MANILA - The Philippines has approved 20 infrastructure projects, its finance minister said on Thursday, including a $14 billion international airport proposed by the country's largest firm by revenue, San Miguel Corp.
The Philippines, one of Asia's fastest-growing economies, is expanding, upgrading and building new infrastructure with the help of the private sector under its $180 billion "Build, Build, Build" program.
Projects under the plan so far include bridges, dams, roads and a $957 million Subic-Clark railway connecting the Philippines' two freeport zones and other major economic hubs on the main island of Luzon.
San Miguel's proposal is in line with an aggressive expansion strategy it has pursued since 2008 to bolster revenue. Since then, it has added infrastructure, mining, petroleum and power assets to its staple food and beverage businesses.
The National Economic and Development Authority's board approved San Miguel's 735.6 billion pesos ($14 billion) "unsolicited proposal", subject to a final review, to build an airport in Bulacan province, near the capital Manila, Finance Secretary Carlos Dominguez said in a mobile phone message to reporters.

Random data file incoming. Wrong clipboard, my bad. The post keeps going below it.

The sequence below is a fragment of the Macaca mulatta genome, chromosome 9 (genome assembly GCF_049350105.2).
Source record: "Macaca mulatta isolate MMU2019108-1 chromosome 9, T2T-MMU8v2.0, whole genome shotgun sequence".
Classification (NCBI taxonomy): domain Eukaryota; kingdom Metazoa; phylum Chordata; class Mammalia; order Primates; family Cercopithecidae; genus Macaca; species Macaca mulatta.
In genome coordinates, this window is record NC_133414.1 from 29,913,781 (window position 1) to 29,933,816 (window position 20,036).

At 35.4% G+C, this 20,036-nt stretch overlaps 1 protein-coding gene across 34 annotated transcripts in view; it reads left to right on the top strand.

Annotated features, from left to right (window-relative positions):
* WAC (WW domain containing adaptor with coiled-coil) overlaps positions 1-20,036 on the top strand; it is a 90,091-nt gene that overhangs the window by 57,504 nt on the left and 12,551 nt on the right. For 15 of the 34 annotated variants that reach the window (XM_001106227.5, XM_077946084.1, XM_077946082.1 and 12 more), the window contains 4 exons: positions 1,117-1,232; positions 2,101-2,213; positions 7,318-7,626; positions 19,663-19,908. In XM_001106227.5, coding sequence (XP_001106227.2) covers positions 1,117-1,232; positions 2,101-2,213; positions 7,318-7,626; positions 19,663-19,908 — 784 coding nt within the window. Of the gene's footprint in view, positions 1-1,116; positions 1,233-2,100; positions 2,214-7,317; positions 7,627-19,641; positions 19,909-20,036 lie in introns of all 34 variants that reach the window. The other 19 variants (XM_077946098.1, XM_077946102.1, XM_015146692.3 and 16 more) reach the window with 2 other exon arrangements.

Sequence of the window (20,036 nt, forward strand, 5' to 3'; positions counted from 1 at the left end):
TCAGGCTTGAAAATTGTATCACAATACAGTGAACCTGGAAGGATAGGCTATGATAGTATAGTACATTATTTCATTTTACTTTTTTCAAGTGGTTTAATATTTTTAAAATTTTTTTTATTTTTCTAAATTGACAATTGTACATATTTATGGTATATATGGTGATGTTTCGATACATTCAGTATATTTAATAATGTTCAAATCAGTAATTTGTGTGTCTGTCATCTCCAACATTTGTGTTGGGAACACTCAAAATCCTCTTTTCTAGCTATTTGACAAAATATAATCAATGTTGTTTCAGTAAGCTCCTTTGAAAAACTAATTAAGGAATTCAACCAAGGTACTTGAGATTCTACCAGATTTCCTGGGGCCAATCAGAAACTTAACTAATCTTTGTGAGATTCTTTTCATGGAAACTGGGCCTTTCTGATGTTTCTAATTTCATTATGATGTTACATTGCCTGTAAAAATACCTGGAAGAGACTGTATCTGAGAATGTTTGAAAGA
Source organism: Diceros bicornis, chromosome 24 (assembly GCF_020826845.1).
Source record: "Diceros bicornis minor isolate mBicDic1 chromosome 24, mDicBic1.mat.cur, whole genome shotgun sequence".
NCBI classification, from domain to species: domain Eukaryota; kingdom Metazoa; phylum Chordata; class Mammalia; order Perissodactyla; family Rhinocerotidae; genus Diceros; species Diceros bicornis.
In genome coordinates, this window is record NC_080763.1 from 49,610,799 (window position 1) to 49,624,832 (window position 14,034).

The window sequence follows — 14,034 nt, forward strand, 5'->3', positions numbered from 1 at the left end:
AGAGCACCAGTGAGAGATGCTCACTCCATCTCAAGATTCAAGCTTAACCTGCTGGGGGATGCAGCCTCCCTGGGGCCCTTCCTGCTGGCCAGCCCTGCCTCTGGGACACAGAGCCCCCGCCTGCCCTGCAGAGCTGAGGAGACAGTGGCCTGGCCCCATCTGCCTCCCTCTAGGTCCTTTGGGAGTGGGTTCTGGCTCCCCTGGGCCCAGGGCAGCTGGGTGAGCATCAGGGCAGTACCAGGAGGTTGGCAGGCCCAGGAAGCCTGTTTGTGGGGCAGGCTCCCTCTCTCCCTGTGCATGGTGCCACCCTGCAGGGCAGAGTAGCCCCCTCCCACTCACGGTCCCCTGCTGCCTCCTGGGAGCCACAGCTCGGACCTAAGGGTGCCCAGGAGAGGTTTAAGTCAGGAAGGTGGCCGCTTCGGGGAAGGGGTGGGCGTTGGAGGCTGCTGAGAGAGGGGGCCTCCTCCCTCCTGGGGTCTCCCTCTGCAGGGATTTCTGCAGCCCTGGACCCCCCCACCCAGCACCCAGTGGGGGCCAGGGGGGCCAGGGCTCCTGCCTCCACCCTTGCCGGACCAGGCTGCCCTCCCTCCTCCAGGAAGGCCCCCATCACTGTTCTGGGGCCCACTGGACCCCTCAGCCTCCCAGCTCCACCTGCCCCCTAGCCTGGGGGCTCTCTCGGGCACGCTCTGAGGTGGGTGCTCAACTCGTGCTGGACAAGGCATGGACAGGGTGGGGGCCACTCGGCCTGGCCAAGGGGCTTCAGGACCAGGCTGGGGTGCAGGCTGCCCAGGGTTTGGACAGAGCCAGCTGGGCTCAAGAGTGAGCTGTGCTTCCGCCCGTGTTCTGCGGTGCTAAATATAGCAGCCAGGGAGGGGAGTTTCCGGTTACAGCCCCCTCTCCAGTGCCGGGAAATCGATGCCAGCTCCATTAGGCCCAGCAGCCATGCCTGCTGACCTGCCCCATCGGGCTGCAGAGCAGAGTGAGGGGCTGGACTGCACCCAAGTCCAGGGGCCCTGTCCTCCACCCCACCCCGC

The airport is aimed at easing congestion at the country's main gateway in Manila.
San Miguel's proposal will be subject to a Swiss Challenge under government rules, meaning other groups will be invited to make competing offers, with the original bidder given the right to match any better proposal.
In November, San Miguel said the airport project would be constructed without any government subsidy and could be completed in five years upon the issuance of relevant government approvals.
The company had planned to invite other Filipino investors to participate in the project and said it would operate the airport under a build-operate-transfer scheme and a 50-year concession with the government.
Among other "Build, Build, Build" projects approved so far are the 12.6 billion pesos expansion of Clark International Airport, a 39.2 billion pesos flood-control project in the southern Mindanao region, and a 27.4 billion pesos bridge project in Manila.